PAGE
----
What’s with this relentless northeast wind? I’ve been doing manual labour outside for the past couple of days and needless to say, I have colour in my cheeks. The temperatures are on the mild side I would think, for early March in Newfoundland, but with 70-km/h howling wind off Conception Bay, let’s just say the mosquitos weren’t a bother. And there’s no merino wool base layer too much for that biting damp air. This is not dry Labrador West bitter cold, but it bloody well bites deep to the bone. Long hours outside can wear you down. You have to be tough to live here.
Until this afternoon I have never seen eider ducks in Spaniard’s Bay Harbour. My father told me stories from years gone by but in all the years I’ve lived here, not an eider feather have I laid eyes upon. I’m constructing a two-storey building close to the ocean, a living quarters above a garage. So, I will be able to tie flies by my wood-burning stove, while gazing out over the sea. I was on the second storey this afternoon framing and nailing. My fingers were not toasty.
Taking a break and looking through a window opening with no actual frame or glass, I saw a commotion on the water down towards Green Head. I figured ducks, but that’s no surprise because waterfowl are very common. There are black ducks flying and swimming around all the time, but these were true divers, not puddle ducks trying to adapt to the ocean. No, only divers could frisk up enough spray to notice at 400-yards in four-foot-high ocean swell.
Wow, I’ve lived in Spaniard’s Bay all my life and March 6, 2018, my first sighting of eider ducks in the harbour. Eiders hold a special place in my heart, a noble bird of northern heritage, wild and elusive to the core. You won’t be feeding any bread scrapes to these critters in a municipal park.
With just my naked eyes I could see white. That ruled out blacks or mallards, without factoring in frolicking intensity in the surf. I guessed goldeneyes. They hang around these parts most winters. No, too big, and not behaving like goldeneyes, or scaups either, the other diving duck with white plumage common in Spaniard’s Bay. Could it be?
I went down the scaffold and fetched my binoculars from the trunk box on my quad. Back up to the second floor I scurried enthusiastically. It’s odd and interesting how excitement can turn up your thermostat and increase blood flow. The cold in my extremities had vanished. To steady my gaze, I rested my elbows on the wooden 2-by-6 ledge of what will be a kitchen window.
Chemically coated glass arranged in a fashion to magnify confirmed my naked eye suspicion. Sure enough, there they were, right off the jagged grey rocks at the base of Green Head, about a hundred eiders, a mix of ducks and drakes.
Wow, I’ve lived in Spaniard’s Bay all my life and March 6, 2018, my first sighting of eider ducks in the harbour. Eiders hold a special place in my heart, a noble bird of northern heritage, wild and elusive to the core. You won’t be feeding any bread scraps to these critters in a municipal park.
I have quite a hunting history with eiders, albeit decades ago. But in recent years I’m just an eider watcher. I think I might prefer shooting them with a camera nowadays. Actually, getting a wicked eider photograph is probably much more challenging than killing one with a gun. I might have a go with a telephoto lens in the morning. We will see how that goes. But I will tell a hunting tale or two from nearly 30 years ago.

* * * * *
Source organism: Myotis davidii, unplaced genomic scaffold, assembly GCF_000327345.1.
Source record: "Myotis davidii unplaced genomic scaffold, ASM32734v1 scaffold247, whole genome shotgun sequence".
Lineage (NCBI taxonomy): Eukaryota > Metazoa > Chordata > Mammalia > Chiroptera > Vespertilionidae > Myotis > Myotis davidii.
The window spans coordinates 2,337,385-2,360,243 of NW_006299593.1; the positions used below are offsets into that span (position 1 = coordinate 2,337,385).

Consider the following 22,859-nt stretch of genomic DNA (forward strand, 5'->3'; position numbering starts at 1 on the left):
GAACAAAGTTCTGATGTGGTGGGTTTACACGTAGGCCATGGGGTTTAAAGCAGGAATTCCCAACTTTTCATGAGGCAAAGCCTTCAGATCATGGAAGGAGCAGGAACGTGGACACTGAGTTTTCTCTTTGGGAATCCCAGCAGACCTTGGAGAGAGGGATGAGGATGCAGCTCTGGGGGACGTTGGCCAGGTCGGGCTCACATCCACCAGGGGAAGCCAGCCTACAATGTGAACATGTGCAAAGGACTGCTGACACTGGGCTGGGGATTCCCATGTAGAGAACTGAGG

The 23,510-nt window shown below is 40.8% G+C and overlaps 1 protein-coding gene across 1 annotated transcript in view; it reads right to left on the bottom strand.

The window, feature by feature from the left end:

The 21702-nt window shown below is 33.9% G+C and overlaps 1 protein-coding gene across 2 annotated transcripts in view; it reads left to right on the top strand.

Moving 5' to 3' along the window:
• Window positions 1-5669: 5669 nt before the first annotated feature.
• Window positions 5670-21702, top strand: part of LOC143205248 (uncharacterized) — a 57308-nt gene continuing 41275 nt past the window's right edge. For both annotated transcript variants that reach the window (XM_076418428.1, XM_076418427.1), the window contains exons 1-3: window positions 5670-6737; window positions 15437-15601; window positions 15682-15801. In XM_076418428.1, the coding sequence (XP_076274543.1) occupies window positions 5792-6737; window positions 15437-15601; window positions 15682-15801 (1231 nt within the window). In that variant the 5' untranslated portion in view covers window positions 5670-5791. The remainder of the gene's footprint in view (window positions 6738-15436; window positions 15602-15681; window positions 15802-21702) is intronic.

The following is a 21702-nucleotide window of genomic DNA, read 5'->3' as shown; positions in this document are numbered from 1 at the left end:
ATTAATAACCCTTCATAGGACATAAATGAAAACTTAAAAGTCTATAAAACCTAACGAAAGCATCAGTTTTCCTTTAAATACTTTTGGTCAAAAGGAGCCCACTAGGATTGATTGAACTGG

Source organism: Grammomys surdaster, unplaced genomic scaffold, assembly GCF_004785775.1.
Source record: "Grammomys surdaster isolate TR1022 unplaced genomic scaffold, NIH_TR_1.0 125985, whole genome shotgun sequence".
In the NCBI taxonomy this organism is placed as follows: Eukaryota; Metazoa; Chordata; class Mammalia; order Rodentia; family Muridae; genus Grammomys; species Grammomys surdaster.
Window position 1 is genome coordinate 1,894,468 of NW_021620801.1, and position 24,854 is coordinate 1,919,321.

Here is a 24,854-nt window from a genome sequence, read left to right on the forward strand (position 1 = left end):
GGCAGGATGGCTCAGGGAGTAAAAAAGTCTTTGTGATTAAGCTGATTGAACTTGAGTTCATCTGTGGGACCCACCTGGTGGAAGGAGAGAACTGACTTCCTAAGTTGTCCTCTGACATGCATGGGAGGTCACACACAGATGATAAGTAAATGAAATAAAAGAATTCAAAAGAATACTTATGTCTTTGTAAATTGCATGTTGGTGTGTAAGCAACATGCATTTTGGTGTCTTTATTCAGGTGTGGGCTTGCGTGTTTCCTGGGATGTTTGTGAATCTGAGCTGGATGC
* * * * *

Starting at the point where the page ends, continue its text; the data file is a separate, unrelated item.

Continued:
My old buddy Clide Collins and I were cruising around Trinity Bay hunting opportunistically, murres, seals, or ducks, whatever swam or flew along. Off Skerwink Point, the headland that separates Port Rexton from Trinity East we spotted about 50 eiders on the water. It was snowing now, fairly thickly I should add, and eider ducks do not like to fly in low visibility. As the boat neared they dived underwater in preference to taking flight. This was a gift from the hunting gods. I twisted the throttle and the boat sped forward.
Clide and I stood in the boat and readied our shotguns, the engine silent. Eider ducks are not easy prey from a boat, and we really weren’t expecting duck for Sunday dinner tomorrow. As they surfaced we shot four ducks apiece, the limit in those days I believe. The remainder decided to fly upon surfacing, not liking the look of us heavily clad winter hunters. I believe we motored further out in the bay afterwards and shot some murres. It was a grand day hunting on the ocean.
It wasn’t always so easy shooting eider ducks. I remember another bitter cold day Clide and I spent hours crouched low and motionless in our boat. There were fair numbers of eiders flying and we had tied on to a big ice pan to conceal ourselves. I maneouvred us close and Clide hooked our grapnel into the ice. We hoped to get a shot on the wing as birds passed by. If memory serves we dropped two apiece out of one big company. Those were the grand old days of my winter ocean hunting, the 1980’s. I’d be on the water every decent Saturday.
I wonder why those eiders found their way to Spaniard’s Bay? I suppose it’s the arctic pack ice. I checked online and it’s jammed into the rocks all along the northeast coast of our fair island. And the final destination I guess is Conception Bay. Arctic ice is right at the mouth of the bay on my computer. I suppose ducks get pushed ahead of the ice flowing southwards from northern waters. But there were no eiders here with last year’s ice. At least I didn’t see them. Oh well, they are very welcome to Green Head and Spaniard’s Bay. I hope they stick around for a while.
Paul Smith, a native of Spaniard’s Bay, fishes and wanders the outdoors at every opportunity. He can be contacted at firstname.lastname@example.org or follow him on twitter at @flyfishtherock